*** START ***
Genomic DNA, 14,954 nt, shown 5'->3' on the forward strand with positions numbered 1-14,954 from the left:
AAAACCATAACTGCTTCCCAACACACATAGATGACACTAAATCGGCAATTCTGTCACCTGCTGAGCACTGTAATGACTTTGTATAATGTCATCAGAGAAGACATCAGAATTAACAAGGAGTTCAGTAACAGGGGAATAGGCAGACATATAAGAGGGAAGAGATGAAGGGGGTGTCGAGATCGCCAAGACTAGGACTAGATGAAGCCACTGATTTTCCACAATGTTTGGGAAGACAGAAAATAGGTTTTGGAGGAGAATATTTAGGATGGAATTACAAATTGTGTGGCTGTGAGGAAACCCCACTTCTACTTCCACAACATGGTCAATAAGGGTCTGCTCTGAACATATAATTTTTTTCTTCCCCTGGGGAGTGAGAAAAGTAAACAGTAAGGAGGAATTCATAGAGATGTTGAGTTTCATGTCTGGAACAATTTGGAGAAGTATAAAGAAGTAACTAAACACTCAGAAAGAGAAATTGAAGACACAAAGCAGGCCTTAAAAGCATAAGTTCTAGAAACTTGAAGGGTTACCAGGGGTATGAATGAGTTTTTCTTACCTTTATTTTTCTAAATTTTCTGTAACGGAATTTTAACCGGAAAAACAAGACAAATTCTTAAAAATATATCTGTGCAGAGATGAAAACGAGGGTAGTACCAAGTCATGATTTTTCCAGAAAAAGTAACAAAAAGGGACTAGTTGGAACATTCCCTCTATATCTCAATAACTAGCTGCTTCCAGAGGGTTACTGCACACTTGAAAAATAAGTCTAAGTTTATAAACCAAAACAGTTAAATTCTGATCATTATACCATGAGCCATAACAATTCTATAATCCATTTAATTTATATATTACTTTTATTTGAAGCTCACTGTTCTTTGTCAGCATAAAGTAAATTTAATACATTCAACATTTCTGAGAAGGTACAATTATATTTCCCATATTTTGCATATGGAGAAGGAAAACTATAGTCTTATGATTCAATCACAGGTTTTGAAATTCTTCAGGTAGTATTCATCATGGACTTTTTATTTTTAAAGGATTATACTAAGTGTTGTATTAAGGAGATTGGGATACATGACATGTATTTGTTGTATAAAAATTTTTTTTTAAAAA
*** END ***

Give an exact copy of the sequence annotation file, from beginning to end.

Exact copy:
Genomic DNA, 14,954 nt, shown 5'->3' on the forward strand with positions numbered 1-14,954 from the left:
AAAACCATAACTGCTTCCCAACACACATAGATGACACTAAATCGGCAATTCTGTCACCTGCTGAGCACTGTAATGACTTTGTATAATGTCATCAGAGAAGACATCAGAATTAACAAGGAGTTCAGTAACAGGGGAATAGGCAGACATATAAGAGGGAAGAGATGAAGGGGGTGTCGAGATCGCCAAGACTAGGACTAGATGAAGCCACTGATTTTCCACAATGTTTGGGAAGACAGAAAATAGGTTTTGGAGGAGAATATTTAGGATGGAATTACAAATTGTGTGGCTGTGAGGAAACCCCACTTCTACTTCCACAACATGGTCAATAAGGGTCTGCTCTGAACATATAATTTTTTTCTTCCCCTGGGGAGTGAGAAAAGTAAACAGTAAGGAGGAATTCATAGAGATGTTGAGTTTCATGTCTGGAACAATTTGGAGAAGTATAAAGAAGTAACTAAACACTCAGAAAGAGAAATTGAAGACACAAAGCAGGCCTTAAAAGCATAAGTTCTAGAAACTTGAAGGGTTACCAGGGGTATGAATGAGTTTTTCTTACCTTTATTTTTCTAAATTTTCTGTAACGGAATTTTAACCGGAAAAACAAGACAAATTCTTAAAAATATATCTGTGCAGAGATGAAAACGAGGGTAGTACCAAGTCATGATTTTTCCAGAAAAAGTAACAAAAAGGGACTAGTTGGAACATTCCCTCTATATCTCAATAACTAGCTGCTTCCAGAGGGTTACTGCACACTTGAAAAATAAGTCTAAGTTTATAAACCAAAACAGTTAAATTCTGATCATTATACCATGAGCCATAACAATTCTATAATCCATTTAATTTATATATTACTTTTATTTGAAGCTCACTGTTCTTTGTCAGCATAAAGTAAATTTAATACATTCAACATTTCTGAGAAGGTACAATTATATTTCCCATATTTTGCATATGGAGAAGGAAAACTATAGTCTTATGATTCAATCACAGGTTTTGAAATTCTTCAGGTAGTATTCATCATGGACTTTTTATTTTTAAAGGATTATACTAAGTGTTGTATTAAGGAGATTGGGATACATGACATGTATTTGTTGTATAAAAATTTTTTTTTAAAAA